Sheep Men


Charles Farrelly & Anne Dalton
Patrick Farrelly was a Dublin farmer born in Mullagh, County Cavan, Ireland in 1790. He married Jane Cassidy in 1803. When Patrick died in 1840 the family immigrated to Australia. They were sponsored by AB Smith & Co, leaving Dublin for Liverpool where they boarded the ship ‘Margaret’ in 1840. The cost of each sibling was £19. The Roman Catholic Farrelly family were natives of St Paul’s Dublin and all the siblings were able to read and write. Michael, 28, was listed as an unmarried agricultural labourer, John, 27, an unmarried shepherd, Charles, 22, and Patrick, 20, were also listed as unmarried shepherds. Catherine 19, and Ann, 16, were listed as a nursery governess under the protection of their mother. They arrived at Newcastle 28/3/1841.

On 18th December 1864 Charles and his brother Patrick bought two blocks of land at Carcoar in the Yarraman area on Yarraman Creek. They called their property 'The Curragh'*. This land was later identified as Portions 1 and 2, Parish of Yarraman. Charles drove the mail coach between Binda and Bigga. 

The Greville Post Office Directory 1872 lists Patrick Farrelly and Charles Farrelly as sheep farmers at Yarraman Creek, Tuena. Michael Farrelly is listed as a nurse at the Gladesville Hospital for Insane.

In July 1878 Patrick increased his holdings both to the north and south by purchasing the area known as the ‘Bottom Yarraman’. Documents have been found to suggest that Charles and two of his brothers Patrick and Michael remained in very close contact despite the distance between their residences. Patrick died unmarried in 1898 and is buried on Yarraman.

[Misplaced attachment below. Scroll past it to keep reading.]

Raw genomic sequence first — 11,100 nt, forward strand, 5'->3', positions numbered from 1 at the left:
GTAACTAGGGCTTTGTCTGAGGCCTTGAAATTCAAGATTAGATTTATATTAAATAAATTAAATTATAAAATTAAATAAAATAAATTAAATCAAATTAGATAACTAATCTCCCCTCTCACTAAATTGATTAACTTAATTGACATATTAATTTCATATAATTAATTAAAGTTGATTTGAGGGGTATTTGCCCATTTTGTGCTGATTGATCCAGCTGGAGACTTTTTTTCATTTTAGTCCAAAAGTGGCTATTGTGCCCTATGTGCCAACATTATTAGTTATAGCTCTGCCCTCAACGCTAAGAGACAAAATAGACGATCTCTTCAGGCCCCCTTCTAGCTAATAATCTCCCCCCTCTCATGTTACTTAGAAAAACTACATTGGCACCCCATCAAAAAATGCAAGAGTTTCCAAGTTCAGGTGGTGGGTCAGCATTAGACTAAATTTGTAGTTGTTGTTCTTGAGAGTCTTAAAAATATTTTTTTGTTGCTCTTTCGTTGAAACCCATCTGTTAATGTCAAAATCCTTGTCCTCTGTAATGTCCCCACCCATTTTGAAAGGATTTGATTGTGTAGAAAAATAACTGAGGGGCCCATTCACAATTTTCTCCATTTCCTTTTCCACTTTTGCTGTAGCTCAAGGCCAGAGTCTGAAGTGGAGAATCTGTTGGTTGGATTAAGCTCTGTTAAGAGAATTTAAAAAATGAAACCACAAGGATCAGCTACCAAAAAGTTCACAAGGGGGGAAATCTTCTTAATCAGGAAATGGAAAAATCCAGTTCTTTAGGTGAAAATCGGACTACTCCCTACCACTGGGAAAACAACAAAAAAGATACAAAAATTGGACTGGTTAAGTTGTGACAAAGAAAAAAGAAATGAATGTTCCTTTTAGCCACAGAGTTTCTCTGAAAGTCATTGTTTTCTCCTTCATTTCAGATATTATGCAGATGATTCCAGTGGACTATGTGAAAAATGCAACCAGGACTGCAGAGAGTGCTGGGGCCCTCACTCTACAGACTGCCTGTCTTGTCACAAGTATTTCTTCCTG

On 26th April 1875 Charles Henry Farrelly, aged 56, married Anne Mary Dalton at ‘The Curragh’ Abercrombie River, this being the property owned by himself and his brother Patrick. Anne was age 21 and had already given birth to three of Charles’s children who were all registered in the name of Daulton. It is not known how or when Anne lost the lower portion of her left arm but her granddaughter has stated that she was able to carry out her normal household duties including sewing for her family. Anne died in 1884 when the youngest child was only 2 years old and was buried in an unmarked grave at the Trunkey Creek cemetery. Charles sister, Catherine, married John Humphries in Sydney 1847 and had a large family in the area around Wee Waa called the Liverpool Plains. Catherine died at their Narrabri property 'Kienbri Station' on 19th December 1868. Her husband eventually remarried and went on to have another large family. 

Their mother, Jane Farrelly, died in 1867 at 50 Prince Street Sydney, she was aged 80. Her son Michael was the informant and witness. Michael was a clerk in Sydney and never married. His brother Charles was present when he died in Sydney in 1882 and was buried in the Devonshire Street Cemetery; his remains were later moved to the Botany area cemetery when Central Railway Station was built. 

Both Farrelly brothers died intestate; Patrick in September 1897 and Charles in March 1898. ‘The Curragh’ and surrounding lands were leased in 1904 to the Commercial Banking Company for £500. Fredrick Merlin Hill later purchased the Yarraman holdings. During the 1920s and 30’s the property employed many workers who later became prominent names in the district. In 1964 G J Webster purchased Yarraman from the Hill Estate and in 1979 ‘Oakdale,’ owned by Roland Tranter, was incorporated into Yarraman.



*The Curragh (Irish An Currach) is a flat open plain of almost 5,000 acres (20 km²) of common land in County Kildare, Ireland, between Newbridge and Kildare.